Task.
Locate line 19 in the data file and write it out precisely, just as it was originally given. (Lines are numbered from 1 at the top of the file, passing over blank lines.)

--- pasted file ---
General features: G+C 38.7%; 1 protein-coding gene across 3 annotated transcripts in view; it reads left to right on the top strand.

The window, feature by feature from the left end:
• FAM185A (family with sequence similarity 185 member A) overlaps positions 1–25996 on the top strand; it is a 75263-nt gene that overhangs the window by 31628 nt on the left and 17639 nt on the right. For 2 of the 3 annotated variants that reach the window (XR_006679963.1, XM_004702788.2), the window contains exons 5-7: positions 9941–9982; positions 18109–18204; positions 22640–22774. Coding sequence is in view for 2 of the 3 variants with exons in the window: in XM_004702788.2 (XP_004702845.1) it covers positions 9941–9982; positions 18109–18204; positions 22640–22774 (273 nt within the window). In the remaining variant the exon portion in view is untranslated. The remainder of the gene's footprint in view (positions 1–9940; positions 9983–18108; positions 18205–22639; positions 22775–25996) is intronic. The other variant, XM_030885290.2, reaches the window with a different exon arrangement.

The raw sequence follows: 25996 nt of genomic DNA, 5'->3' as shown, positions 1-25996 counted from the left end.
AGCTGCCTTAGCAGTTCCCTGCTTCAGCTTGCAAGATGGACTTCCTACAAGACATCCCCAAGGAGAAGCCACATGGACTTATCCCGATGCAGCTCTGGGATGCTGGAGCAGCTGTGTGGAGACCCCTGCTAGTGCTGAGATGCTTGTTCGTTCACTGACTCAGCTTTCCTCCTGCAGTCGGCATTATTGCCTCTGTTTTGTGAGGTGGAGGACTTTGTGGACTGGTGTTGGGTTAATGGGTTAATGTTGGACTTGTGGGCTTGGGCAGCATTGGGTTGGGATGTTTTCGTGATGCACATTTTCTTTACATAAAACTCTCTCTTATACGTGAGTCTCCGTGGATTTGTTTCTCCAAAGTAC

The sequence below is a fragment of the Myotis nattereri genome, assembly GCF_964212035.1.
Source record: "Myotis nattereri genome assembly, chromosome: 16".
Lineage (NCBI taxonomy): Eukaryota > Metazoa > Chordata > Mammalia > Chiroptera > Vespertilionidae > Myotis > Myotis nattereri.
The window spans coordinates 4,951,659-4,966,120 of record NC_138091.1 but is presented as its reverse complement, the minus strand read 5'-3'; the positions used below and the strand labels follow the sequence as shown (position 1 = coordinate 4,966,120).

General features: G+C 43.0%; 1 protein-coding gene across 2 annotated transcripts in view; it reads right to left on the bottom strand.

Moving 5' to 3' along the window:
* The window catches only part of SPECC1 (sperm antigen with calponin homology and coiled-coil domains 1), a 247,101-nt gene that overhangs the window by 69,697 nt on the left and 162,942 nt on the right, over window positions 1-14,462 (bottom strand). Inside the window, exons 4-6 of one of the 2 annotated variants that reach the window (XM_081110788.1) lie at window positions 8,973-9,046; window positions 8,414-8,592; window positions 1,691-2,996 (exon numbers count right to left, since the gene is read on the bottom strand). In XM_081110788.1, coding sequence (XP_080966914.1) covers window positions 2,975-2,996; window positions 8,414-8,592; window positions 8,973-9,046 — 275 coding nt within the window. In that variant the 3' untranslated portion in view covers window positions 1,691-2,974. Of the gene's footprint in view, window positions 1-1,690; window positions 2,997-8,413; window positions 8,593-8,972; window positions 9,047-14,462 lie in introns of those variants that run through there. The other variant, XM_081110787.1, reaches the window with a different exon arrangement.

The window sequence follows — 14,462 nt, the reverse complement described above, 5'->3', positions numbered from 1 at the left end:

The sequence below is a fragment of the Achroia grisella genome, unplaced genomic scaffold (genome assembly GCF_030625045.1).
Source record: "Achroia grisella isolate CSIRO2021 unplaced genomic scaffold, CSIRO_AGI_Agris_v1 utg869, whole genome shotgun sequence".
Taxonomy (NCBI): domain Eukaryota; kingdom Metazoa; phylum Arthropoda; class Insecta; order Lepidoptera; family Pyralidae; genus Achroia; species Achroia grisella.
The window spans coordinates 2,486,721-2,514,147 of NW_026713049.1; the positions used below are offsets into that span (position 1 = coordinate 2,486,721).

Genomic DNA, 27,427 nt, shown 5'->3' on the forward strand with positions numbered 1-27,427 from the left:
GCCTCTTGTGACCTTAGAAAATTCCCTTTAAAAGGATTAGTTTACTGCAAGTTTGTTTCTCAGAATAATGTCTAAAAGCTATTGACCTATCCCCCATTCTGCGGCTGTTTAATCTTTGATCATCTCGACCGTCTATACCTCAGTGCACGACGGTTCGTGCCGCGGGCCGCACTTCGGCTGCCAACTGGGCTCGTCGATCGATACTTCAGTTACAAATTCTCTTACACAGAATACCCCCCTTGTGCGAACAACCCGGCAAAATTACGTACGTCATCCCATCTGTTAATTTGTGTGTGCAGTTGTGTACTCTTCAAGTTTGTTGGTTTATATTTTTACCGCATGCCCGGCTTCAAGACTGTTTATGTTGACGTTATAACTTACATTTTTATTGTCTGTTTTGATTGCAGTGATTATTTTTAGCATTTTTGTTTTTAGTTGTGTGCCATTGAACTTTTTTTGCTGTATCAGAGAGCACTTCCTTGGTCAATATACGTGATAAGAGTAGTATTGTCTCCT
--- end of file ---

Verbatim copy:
GCCTCTTGTGACCTTAGAAAATTCCCTTTAAAAGGATTAGTTTACTGCAAGTTTGTTTCTCAGAATAATGTCTAAAAGCTATTGACCTATCCCCCATTCTGCGGCTGTTTAATCTTTGATCATCTCGACCGTCTATACCTCAGTGCACGACGGTTCGTGCCGCGGGCCGCACTTCGGCTGCCAACTGGGCTCGTCGATCGATACTTCAGTTACAAATTCTCTTACACAGAATACCCCCCTTGTGCGAACAACCCGGCAAAATTACGTACGTCATCCCATCTGTTAATTTGTGTGTGCAGTTGTGTACTCTTCAAGTTTGTTGGTTTATATTTTTACCGCATGCCCGGCTTCAAGACTGTTTATGTTGACGTTATAACTTACATTTTTATTGTCTGTTTTGATTGCAGTGATTATTTTTAGCATTTTTGTTTTTAGTTGTGTGCCATTGAACTTTTTTTGCTGTATCAGAGAGCACTTCCTTGGTCAATATACGTGATAAGAGTAGTATTGTCTCCT